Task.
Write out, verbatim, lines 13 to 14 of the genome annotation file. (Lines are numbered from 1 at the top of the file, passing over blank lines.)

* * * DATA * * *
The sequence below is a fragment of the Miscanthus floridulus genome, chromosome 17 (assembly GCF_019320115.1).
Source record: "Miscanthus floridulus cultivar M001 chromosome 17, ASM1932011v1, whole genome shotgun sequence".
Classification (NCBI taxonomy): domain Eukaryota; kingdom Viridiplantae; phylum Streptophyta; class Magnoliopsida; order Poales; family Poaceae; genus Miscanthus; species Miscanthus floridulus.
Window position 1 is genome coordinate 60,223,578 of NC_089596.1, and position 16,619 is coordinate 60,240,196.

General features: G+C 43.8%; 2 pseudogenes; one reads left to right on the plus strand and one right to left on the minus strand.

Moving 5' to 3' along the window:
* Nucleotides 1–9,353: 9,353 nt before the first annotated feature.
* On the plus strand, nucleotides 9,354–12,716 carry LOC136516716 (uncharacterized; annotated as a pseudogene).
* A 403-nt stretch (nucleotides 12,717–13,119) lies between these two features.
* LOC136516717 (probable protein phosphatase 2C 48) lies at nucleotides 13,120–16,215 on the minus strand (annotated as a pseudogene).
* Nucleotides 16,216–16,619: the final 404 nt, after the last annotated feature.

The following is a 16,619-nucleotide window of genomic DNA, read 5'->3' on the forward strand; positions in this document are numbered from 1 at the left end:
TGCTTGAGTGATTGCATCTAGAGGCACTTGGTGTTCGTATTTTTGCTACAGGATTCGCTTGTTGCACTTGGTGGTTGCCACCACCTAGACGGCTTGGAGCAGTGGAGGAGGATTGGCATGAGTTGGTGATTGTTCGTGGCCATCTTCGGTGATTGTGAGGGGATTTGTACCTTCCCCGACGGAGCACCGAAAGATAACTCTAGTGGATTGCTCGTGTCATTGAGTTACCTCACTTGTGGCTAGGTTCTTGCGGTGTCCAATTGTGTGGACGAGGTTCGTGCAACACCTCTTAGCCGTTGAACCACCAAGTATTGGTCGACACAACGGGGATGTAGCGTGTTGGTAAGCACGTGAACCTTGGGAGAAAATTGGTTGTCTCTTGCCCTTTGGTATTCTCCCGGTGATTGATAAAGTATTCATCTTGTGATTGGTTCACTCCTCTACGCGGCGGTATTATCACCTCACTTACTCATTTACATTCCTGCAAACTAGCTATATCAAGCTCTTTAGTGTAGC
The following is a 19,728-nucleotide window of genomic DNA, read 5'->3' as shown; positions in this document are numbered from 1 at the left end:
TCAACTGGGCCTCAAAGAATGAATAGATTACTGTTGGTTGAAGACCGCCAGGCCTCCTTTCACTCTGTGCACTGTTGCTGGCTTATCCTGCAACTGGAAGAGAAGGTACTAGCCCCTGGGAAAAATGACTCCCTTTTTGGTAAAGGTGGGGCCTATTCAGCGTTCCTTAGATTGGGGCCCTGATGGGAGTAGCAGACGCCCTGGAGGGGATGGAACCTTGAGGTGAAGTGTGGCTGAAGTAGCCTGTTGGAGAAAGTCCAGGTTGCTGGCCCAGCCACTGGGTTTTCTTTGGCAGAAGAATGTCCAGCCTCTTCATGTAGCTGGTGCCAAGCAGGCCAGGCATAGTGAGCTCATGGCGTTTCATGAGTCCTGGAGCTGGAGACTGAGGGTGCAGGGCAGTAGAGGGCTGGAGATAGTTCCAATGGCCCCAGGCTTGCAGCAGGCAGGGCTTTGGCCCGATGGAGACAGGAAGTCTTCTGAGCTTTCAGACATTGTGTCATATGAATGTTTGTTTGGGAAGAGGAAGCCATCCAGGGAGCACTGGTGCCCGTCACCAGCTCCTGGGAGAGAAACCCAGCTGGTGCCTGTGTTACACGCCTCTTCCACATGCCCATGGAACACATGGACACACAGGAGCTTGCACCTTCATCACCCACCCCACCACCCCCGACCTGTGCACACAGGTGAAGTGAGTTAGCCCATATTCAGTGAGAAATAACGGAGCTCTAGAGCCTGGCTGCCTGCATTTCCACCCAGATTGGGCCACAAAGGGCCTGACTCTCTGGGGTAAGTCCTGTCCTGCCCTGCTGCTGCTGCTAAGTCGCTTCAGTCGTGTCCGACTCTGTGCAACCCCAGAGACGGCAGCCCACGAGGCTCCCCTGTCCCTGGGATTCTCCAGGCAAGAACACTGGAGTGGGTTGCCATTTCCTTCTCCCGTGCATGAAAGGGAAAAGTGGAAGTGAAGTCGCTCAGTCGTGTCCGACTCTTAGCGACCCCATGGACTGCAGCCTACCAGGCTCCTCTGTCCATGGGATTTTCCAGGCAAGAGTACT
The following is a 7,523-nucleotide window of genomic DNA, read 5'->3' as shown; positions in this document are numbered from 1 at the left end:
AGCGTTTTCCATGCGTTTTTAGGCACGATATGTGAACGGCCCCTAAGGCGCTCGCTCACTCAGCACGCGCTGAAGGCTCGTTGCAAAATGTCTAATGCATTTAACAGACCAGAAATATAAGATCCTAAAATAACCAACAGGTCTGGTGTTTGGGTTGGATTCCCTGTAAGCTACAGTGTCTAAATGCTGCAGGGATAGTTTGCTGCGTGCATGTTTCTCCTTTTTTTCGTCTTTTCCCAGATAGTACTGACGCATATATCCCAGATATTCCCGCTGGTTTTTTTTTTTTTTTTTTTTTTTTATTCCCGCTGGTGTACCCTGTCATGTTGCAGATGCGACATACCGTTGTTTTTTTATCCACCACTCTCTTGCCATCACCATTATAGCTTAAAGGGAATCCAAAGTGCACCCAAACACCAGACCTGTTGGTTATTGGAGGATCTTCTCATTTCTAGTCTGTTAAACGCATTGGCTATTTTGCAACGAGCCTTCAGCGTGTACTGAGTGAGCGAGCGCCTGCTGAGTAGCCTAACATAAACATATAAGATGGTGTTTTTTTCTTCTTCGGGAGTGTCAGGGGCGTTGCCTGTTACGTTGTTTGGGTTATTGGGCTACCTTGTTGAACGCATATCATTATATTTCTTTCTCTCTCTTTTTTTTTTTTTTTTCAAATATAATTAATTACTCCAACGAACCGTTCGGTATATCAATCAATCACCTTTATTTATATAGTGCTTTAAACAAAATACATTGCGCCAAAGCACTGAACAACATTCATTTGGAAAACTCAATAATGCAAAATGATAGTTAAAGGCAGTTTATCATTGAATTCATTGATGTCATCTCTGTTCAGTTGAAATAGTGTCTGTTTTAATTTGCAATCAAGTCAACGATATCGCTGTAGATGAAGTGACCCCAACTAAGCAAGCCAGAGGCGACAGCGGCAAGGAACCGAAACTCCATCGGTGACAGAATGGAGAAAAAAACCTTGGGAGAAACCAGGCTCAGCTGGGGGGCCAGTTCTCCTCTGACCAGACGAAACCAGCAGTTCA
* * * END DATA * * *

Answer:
TGCTTGAGTGATTGCATCTAGAGGCACTTGGTGTTCGTATTTTTGCTACAGGATTCGCTTGTTGCACTTGGTGGTTGCCACCACCTAGACGGCTTGGAGCAGTGGAGGAGGATTGGCATGAGTTGGTGATTGTTCGTGGCCATCTTCGGTGATTGTGAGGGGATTTGTACCTTCCCCGACGGAGCACCGAAAGATAACTCTAGTGGATTGCTCGTGTCATTGAGTTACCTCACTTGTGGCTAGGTTCTTGCGGTGTCCAATTGTGTGGACGAGGTTCGTGCAACACCTCTTAGCCGTTGAACCACCAAGTATTGGTCGACACAACGGGGATGTAGCGTGTTGGTAAGCACGTGAACCTTGGGAGAAAATTGGTTGTCTCTTGCCCTTTGGTATTCTCCCGGTGATTGATAAAGTATTCATCTTGTGATTGGTTCACTCCTCTACGCGGCGGTATTATCACCTCACTTACTCATTTACATTCCTGCAAACTAGCTATATCAAGCTCTTTAGTGTAGC
The following is a 19,728-nucleotide window of genomic DNA, read 5'->3' as shown; positions in this document are numbered from 1 at the left end: